Jake Ball is giving himself "a great chance to play" in the first Ashes Test, according to England's assistant coach, Paul Farbrace.
Ball looked as if he had slipped out of contention after he sustained a sprained ankle while bowling in the first innings of England's warm-up match in Adelaide last week. He subsequently left the ground on crutches and was seen wearing a 'moon boot' in the last couple of days.
Now Farbrace has revealed that the "aggressive" manner in which England's medical team treated Ball's injury - which was diagnosed as strained ligaments in his right ankle - might have made it appear worse than it actually is and that he retains realistic hopes of playing in the first Test at the Gabba that starts next Thursday.
To that end, he appeared as a substitute fielder in Townsville on Friday and, between further stints as a substitute, will bowl 15 overs in the nets on Saturday in an attempt to prove his fitness.
"We wanted Ball to get some time in the field," Farbrace said. "If he's going to be available to play next week, he has to spend some time on the field. So we told the umpires Alastair Cook has an upset stomach - and he does have a slightly upset stomach - so Ball can get on the field.
"He bowled in the nets today and he will bowl 15 overs in the nets tomorrow. He therefore gives himself a great chance to play next week. He is absolutely, definitely in the mix for the first Test."
England were clearly impressed by Ball in the opening days of the tour. He was, James Anderson apart, the most impressive of the bowlers in Perth where he generated decent pace - Jonny Bairstow, the keeper, said he was the quickest of the England bowlers - and hit a perfect length. It does appear that, if he can prove his fitness, he may be England's first choice option for the fourth seamer spot.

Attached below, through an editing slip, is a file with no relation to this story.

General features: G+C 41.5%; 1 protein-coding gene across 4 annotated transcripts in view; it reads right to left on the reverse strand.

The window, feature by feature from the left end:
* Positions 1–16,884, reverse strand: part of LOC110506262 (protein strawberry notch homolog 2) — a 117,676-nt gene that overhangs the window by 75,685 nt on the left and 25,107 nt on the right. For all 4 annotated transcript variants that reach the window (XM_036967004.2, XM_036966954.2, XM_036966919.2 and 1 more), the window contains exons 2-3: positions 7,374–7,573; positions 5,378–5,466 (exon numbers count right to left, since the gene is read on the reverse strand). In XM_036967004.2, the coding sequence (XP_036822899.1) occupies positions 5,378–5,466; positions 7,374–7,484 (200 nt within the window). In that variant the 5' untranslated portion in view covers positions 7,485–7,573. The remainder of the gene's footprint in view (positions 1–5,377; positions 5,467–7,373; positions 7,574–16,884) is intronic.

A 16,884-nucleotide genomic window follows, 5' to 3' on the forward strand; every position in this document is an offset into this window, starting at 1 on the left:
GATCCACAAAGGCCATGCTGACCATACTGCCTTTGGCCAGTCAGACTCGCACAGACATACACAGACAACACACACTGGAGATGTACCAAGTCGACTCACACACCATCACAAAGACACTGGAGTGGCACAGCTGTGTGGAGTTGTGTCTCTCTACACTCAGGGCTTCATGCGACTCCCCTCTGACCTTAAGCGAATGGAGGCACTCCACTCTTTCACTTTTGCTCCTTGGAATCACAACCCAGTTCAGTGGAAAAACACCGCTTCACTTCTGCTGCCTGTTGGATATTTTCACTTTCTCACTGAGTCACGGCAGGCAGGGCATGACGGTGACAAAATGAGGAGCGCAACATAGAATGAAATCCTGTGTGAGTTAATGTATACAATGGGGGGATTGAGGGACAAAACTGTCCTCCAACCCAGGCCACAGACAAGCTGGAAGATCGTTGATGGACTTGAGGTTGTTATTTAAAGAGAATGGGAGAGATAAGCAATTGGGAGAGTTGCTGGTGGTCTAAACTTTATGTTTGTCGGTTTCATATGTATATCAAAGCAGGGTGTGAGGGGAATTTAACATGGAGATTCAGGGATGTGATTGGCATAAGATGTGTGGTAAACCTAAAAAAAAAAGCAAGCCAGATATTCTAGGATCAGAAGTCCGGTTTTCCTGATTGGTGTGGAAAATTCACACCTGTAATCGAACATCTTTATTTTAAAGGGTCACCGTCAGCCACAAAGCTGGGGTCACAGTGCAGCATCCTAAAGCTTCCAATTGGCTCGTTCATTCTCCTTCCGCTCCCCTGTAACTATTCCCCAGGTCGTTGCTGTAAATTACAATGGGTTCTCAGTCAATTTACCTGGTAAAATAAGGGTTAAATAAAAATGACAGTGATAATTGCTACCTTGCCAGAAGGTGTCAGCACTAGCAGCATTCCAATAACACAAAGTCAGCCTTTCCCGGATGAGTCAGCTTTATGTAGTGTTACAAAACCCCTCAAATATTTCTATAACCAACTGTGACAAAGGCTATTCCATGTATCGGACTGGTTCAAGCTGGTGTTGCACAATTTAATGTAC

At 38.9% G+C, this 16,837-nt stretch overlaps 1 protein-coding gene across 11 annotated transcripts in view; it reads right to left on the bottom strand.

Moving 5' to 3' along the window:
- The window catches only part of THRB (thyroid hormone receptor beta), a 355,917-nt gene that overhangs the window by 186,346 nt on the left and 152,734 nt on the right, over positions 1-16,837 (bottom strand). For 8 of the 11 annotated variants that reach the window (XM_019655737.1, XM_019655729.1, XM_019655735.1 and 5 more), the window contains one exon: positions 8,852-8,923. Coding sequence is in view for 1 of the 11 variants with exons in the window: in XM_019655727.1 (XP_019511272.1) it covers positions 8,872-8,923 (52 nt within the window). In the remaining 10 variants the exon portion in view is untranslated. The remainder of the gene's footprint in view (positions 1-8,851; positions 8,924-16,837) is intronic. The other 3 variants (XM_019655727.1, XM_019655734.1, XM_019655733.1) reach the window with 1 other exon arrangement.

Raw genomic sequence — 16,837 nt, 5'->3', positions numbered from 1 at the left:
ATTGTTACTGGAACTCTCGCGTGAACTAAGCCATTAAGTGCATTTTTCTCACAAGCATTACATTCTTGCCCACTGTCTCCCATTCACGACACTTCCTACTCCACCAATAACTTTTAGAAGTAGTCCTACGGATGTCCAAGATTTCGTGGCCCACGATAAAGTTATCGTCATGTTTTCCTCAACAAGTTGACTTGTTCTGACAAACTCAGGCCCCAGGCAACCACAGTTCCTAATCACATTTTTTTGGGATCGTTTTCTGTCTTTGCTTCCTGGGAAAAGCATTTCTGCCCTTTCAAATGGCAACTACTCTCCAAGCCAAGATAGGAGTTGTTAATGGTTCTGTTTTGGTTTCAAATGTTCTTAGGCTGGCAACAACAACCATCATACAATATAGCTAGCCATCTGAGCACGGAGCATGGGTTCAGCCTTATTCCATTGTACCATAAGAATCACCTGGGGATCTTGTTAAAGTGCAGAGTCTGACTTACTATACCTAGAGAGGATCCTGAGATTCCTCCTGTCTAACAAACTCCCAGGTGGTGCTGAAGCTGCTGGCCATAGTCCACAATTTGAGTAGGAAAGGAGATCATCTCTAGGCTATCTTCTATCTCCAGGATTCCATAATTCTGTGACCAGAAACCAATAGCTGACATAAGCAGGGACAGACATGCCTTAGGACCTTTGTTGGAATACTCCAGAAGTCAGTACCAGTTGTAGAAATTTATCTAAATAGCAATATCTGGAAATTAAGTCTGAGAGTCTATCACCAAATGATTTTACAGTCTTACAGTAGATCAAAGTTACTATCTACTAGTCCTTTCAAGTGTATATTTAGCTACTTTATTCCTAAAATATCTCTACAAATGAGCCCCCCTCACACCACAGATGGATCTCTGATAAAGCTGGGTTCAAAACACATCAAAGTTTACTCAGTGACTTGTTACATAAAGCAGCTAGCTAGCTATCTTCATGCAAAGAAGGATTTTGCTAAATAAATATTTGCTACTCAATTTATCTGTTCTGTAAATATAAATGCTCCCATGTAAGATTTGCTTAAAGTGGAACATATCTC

James Anderson also bowled in the nets on Friday and is expected to bowl 15 overs in the nets on Saturday. "We've no doubts about him," Farbrace said.
Ball's re-emergence as an option would appear to spell bad news for Craig Overton. Overton has bowled increasingly well on the tour so far, mixing decent control with a sharp bouncer. England experimented with him bowling round the wicket with a leg gully, short leg and two men out for the hook towards the close on Friday evening and, although it proved an expensive spell, he generated sharp pace from a docile surface.
He has had something of a nightmare with the bat, though, thereby losing one of his potential advantages over Ball. Overton was dismissed first ball on Friday, meaning he has been out for a duck in each of his three innings on this tour.
"It was a pretty awful dismissal," Farbrace said. "It was a short ball he should have hit over the trees. But he's turned it into short leg's box. Not ideal. You can't say he's out of form as he's only faced 13 balls in three innings.
"But he's here for his bowling - which has been outstanding - and any runs he contributes is a bonus."
Farbrace was not especially impressed by England's cricket on Friday. While Dawid Malan completed his first century in an England shirt and the side passed 500, Farbrace was disappointed by a series of "soft" dismissals that saw them lost five wickets for 38 runs at one stage.
"It was a bit of a mixed day," he said. "We've had two really good days but today we've slipped a fraction from the standards we would have expected. We got ourselves in a good position in the game but in terms of going into next week we have not quite been as good as we could have been.
"There were one or two soft dismissals. The lads have worked hard - they're not machines; they make mistakes - so perhaps it's a good timely reminder that we have to be on our game all the time. It's quite a good reminder with the Test starting next week that we've got to be fully focused every day and every session."